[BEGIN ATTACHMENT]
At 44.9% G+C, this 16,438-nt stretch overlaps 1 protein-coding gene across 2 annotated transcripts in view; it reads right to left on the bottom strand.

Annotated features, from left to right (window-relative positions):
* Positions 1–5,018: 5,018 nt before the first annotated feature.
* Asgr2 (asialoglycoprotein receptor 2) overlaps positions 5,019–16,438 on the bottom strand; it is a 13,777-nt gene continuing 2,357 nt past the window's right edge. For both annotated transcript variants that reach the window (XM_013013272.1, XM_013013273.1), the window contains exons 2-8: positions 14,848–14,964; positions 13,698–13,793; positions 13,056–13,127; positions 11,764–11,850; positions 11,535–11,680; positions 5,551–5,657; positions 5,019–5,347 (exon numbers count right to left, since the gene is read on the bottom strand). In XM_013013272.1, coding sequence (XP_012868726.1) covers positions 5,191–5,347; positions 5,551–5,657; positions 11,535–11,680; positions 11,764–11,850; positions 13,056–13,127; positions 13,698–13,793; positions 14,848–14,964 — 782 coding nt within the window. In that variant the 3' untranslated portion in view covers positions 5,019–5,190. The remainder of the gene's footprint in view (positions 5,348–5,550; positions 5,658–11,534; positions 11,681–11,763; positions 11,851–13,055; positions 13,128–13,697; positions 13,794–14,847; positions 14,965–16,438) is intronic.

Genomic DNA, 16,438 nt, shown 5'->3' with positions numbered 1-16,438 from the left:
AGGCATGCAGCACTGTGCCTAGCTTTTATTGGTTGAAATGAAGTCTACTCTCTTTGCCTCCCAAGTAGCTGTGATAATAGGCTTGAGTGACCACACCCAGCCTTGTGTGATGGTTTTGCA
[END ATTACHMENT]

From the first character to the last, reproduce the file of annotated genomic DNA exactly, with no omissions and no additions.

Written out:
At 44.9% G+C, this 16,438-nt stretch overlaps 1 protein-coding gene across 2 annotated transcripts in view; it reads right to left on the bottom strand.

Annotated features, from left to right (window-relative positions):
* Positions 1–5,018: 5,018 nt before the first annotated feature.
* Asgr2 (asialoglycoprotein receptor 2) overlaps positions 5,019–16,438 on the bottom strand; it is a 13,777-nt gene continuing 2,357 nt past the window's right edge. For both annotated transcript variants that reach the window (XM_013013272.1, XM_013013273.1), the window contains exons 2-8: positions 14,848–14,964; positions 13,698–13,793; positions 13,056–13,127; positions 11,764–11,850; positions 11,535–11,680; positions 5,551–5,657; positions 5,019–5,347 (exon numbers count right to left, since the gene is read on the bottom strand). In XM_013013272.1, coding sequence (XP_012868726.1) covers positions 5,191–5,347; positions 5,551–5,657; positions 11,535–11,680; positions 11,764–11,850; positions 13,056–13,127; positions 13,698–13,793; positions 14,848–14,964 — 782 coding nt within the window. In that variant the 3' untranslated portion in view covers positions 5,019–5,190. The remainder of the gene's footprint in view (positions 5,348–5,550; positions 5,658–11,534; positions 11,681–11,763; positions 11,851–13,055; positions 13,128–13,697; positions 13,794–14,847; positions 14,965–16,438) is intronic.

Genomic DNA, 16,438 nt, shown 5'->3' with positions numbered 1-16,438 from the left:
AGGCATGCAGCACTGTGCCTAGCTTTTATTGGTTGAAATGAAGTCTACTCTCTTTGCCTCCCAAGTAGCTGTGATAATAGGCTTGAGTGACCACACCCAGCCTTGTGTGATGGTTTTGCA